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- Policy Reform Work
Our projects are designed to empower policy makers to create positive change. With a focus on collaboration and outreach, we provide original, standards-based research on key policy issues.
SCEPA joined with the Economic Policy Institute on Capitol Hill to brief congressional staff and policy experts on tax expenditures, or incentives given through the tax code without scrutiny by Congress.
SCEPA economists are working on the prospects for a more progressive economic order to emerge from the shock of the recession. They have published papers and documents that place current events in a longer-term context as well as policy proposals to deal with short-term concerns. They are also documenting the emerging discussion of how the discipline of economics is reacting to the Great Recession and the questioning of conventional economic analysis.
Lance Taylor, a SCEPA Faculty Fellow, presents an overview of his new book, Maynard’s Revenge, in a Google Tech Talk.
The book, published this November by Harvard University Press, is a timely analysis of mainstream macroeconomics, posing the need for a more useful and realistic economic analysis that can provide a better understanding of the ongoing global financial and economic crisis.
The government spends $143 billion through tax breaks in an effort to expand pension coverage and security. Yet, over half of the American workforce does not have a pension. Retirement insecurity hurts business plans, workers’ lives and retiree well-being. Reform is needed.
SCEPA’s Guaranteeing Retirement Income Project, sponsored by the Rockefeller Foundation and in collaboration with Demos and the Economic Policy Institute, has a plan to guarantee safe and secure retirement income for all Americans.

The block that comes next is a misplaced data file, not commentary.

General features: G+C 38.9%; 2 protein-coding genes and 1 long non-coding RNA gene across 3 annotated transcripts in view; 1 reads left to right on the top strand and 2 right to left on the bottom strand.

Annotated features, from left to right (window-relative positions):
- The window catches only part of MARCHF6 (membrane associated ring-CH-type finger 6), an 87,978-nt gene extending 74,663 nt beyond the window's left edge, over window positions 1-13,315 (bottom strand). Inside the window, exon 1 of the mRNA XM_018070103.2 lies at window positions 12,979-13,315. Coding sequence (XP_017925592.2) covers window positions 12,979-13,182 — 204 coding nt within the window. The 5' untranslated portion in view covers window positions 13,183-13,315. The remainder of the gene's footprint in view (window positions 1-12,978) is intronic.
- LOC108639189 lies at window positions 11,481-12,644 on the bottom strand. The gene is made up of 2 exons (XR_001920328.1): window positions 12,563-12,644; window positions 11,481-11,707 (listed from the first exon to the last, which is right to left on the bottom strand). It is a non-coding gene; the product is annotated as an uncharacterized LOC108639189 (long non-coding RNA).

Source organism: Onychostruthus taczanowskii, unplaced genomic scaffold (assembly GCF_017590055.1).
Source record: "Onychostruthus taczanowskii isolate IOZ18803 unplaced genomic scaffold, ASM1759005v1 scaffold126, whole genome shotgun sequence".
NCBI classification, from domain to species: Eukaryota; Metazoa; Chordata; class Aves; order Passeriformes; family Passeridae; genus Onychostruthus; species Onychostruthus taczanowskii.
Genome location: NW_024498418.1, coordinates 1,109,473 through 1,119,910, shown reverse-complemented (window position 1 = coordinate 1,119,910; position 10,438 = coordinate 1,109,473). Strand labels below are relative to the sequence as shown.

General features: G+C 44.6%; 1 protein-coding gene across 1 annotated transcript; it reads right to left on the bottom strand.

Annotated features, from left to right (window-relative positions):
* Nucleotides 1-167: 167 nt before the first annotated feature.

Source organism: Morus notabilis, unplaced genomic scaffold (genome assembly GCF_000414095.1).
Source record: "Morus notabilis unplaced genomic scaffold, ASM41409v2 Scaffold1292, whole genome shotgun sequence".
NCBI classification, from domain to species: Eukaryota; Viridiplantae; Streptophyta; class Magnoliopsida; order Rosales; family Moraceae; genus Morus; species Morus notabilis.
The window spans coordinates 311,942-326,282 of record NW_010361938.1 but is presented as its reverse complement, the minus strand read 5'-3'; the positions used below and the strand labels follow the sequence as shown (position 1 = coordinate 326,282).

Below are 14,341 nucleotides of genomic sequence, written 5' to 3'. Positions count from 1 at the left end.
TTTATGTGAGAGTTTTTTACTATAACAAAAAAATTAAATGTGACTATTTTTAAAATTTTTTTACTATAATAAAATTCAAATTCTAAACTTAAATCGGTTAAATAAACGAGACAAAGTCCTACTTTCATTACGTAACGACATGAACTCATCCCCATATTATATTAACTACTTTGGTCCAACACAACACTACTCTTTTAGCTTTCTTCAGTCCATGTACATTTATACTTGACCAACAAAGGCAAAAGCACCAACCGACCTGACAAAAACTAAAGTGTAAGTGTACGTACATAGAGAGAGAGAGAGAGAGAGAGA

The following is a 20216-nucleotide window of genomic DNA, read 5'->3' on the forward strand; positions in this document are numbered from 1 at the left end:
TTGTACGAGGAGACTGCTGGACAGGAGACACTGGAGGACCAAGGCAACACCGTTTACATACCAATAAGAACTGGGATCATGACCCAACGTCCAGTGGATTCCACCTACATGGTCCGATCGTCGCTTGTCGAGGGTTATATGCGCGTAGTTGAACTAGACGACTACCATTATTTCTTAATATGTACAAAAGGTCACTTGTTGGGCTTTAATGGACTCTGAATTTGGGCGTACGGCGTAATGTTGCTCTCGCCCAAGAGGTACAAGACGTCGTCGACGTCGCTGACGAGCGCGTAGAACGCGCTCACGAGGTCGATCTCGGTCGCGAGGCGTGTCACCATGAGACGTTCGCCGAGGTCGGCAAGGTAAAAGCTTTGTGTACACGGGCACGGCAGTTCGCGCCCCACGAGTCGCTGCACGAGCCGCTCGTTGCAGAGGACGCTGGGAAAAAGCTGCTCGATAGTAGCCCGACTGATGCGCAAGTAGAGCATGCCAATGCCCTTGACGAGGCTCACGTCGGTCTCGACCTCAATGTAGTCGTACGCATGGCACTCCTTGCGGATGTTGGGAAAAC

The unemployment rate for older workers was 3.5% in June, increasing by 0.1 percentage points from May. The wage growth in June for older workers is not released today. According to conventional economic theory, a low headline unemployment rate is associated with rising wages. But unlike prior economic recoveries, older workers’ earnings stagnated in the five years after the Great Recession.
Between 2010 and 2015, workers over 55 with full-time jobs experienced a decline in median real weekly earnings (-0.8%). In prior recoveries, older workers experienced high earnings growth. In the five years after the 2001 recession, earnings grew 2.3%, 1.0% in the five years after 1991, and 5.9% after the 1982 recession.
Wage stagnation can indicate a weak labor market and low bargaining power, even when headline unemployment is low. And while it affects all workers in today’s labor market, stagnation especially harms older workers.
The average household approaching retirement has retirement savings of only $150,000. In retirement, this sum will only provide $500 a month in income - far short of what’s needed to maintain retirees’ standard of living. However, near retirees' need to prioritize savings is hamstrung by stagnant wages, forcing them to choose between cutting pre-retirement consumption or arriving at retirement with insufficient savings.
America faces a retirement crisis brought on by poorly designed retirement plans and compounded by wage stagnation. Cutting Social Security benefits by raising the retirement age would further erode retirement security. Americans need a reliable way to save for retirement in addition to Social Security. Guaranteed Retirement Accounts (GRAs) open a path to retirement security by providing all workers retirement savings plans with guaranteed growth.